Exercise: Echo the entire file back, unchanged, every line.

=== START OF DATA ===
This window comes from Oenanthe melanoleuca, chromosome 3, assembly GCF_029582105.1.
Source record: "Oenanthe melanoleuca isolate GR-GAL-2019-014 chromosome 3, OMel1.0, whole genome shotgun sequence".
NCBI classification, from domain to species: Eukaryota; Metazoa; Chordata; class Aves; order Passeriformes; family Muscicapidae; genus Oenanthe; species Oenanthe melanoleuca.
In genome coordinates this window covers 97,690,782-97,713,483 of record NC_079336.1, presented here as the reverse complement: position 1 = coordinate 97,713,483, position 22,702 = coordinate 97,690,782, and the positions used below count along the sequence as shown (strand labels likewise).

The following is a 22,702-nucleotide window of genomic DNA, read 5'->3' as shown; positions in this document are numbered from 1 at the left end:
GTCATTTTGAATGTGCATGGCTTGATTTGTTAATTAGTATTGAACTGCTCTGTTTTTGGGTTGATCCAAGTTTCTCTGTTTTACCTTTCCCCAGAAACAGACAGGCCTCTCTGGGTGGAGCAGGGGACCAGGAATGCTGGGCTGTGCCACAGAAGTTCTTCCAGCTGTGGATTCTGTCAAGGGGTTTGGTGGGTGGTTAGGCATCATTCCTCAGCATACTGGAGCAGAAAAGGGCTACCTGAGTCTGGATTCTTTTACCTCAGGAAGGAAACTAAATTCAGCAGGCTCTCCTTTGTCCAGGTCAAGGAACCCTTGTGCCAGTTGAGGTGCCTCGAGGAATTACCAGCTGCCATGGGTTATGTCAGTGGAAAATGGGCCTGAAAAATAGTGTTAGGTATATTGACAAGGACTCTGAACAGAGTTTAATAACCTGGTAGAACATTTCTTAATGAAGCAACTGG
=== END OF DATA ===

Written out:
This window comes from Oenanthe melanoleuca, chromosome 3, assembly GCF_029582105.1.
Source record: "Oenanthe melanoleuca isolate GR-GAL-2019-014 chromosome 3, OMel1.0, whole genome shotgun sequence".
NCBI classification, from domain to species: Eukaryota; Metazoa; Chordata; class Aves; order Passeriformes; family Muscicapidae; genus Oenanthe; species Oenanthe melanoleuca.
In genome coordinates this window covers 97,690,782-97,713,483 of record NC_079336.1, presented here as the reverse complement: position 1 = coordinate 97,713,483, position 22,702 = coordinate 97,690,782, and the positions used below count along the sequence as shown (strand labels likewise).

The following is a 22,702-nucleotide window of genomic DNA, read 5'->3' as shown; positions in this document are numbered from 1 at the left end:
GTCATTTTGAATGTGCATGGCTTGATTTGTTAATTAGTATTGAACTGCTCTGTTTTTGGGTTGATCCAAGTTTCTCTGTTTTACCTTTCCCCAGAAACAGACAGGCCTCTCTGGGTGGAGCAGGGGACCAGGAATGCTGGGCTGTGCCACAGAAGTTCTTCCAGCTGTGGATTCTGTCAAGGGGTTTGGTGGGTGGTTAGGCATCATTCCTCAGCATACTGGAGCAGAAAAGGGCTACCTGAGTCTGGATTCTTTTACCTCAGGAAGGAAACTAAATTCAGCAGGCTCTCCTTTGTCCAGGTCAAGGAACCCTTGTGCCAGTTGAGGTGCCTCGAGGAATTACCAGCTGCCATGGGTTATGTCAGTGGAAAATGGGCCTGAAAAATAGTGTTAGGTATATTGACAAGGACTCTGAACAGAGTTTAATAACCTGGTAGAACATTTCTTAATGAAGCAACTGG